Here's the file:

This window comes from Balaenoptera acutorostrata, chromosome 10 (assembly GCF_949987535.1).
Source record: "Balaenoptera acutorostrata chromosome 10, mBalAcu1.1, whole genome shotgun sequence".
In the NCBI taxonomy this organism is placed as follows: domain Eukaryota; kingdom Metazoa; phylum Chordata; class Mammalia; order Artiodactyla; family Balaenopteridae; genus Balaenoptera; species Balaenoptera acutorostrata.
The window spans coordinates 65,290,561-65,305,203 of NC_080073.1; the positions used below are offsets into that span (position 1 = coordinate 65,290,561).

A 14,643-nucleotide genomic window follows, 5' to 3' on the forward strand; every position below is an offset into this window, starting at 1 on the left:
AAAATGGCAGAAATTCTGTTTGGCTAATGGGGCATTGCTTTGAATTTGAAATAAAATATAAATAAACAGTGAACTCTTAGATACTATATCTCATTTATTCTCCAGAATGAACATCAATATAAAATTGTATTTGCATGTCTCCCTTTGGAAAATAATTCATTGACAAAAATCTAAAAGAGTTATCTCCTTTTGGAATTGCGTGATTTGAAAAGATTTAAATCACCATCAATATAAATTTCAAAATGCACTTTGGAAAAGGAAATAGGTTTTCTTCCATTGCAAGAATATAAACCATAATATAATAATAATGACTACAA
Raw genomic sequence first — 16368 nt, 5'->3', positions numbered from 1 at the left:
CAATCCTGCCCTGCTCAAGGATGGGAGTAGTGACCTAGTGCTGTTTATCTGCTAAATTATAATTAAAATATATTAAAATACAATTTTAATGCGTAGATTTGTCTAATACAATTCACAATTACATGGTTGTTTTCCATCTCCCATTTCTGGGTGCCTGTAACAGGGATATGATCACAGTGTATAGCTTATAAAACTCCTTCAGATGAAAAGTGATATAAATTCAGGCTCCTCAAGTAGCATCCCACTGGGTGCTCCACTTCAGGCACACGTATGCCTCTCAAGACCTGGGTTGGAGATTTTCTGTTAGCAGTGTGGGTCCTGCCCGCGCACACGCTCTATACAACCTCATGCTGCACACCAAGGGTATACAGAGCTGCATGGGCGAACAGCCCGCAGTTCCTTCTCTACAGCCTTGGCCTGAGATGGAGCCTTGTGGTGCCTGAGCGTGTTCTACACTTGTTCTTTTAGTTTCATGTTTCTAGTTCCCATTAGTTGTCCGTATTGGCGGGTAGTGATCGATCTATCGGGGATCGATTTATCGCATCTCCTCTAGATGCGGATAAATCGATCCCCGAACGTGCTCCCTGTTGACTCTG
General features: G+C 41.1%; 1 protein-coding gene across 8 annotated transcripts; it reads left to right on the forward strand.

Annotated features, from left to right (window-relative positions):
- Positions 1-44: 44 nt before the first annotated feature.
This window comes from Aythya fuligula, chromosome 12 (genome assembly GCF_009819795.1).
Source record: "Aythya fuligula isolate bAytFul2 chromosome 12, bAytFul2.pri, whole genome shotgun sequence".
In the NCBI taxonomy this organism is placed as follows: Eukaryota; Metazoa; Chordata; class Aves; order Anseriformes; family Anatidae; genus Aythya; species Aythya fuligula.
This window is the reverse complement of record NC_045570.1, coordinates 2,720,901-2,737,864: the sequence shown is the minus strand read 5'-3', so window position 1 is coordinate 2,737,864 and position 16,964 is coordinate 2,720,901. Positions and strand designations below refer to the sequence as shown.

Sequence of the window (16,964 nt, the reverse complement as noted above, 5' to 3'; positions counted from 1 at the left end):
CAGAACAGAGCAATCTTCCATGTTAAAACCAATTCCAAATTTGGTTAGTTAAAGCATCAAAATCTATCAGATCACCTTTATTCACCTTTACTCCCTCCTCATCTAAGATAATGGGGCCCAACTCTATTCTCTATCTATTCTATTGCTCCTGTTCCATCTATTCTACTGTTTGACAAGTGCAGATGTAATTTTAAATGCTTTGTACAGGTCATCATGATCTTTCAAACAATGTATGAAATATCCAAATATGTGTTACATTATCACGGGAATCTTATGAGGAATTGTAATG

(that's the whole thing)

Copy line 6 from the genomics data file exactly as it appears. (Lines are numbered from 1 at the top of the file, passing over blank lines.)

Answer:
AAAATGGCAGAAATTCTGTTTGGCTAATGGGGCATTGCTTTGAATTTGAAATAAAATATAAATAAACAGTGAACTCTTAGATACTATATCTCATTTATTCTCCAGAATGAACATCAATATAAAATTGTATTTGCATGTCTCCCTTTGGAAAATAATTCATTGACAAAAATCTAAAAGAGTTATCTCCTTTTGGAATTGCGTGATTTGAAAAGATTTAAATCACCATCAATATAAATTTCAAAATGCACTTTGGAAAAGGAAATAGGTTTTCTTCCATTGCAAGAATATAAACCATAATATAATAATAATGACTACAA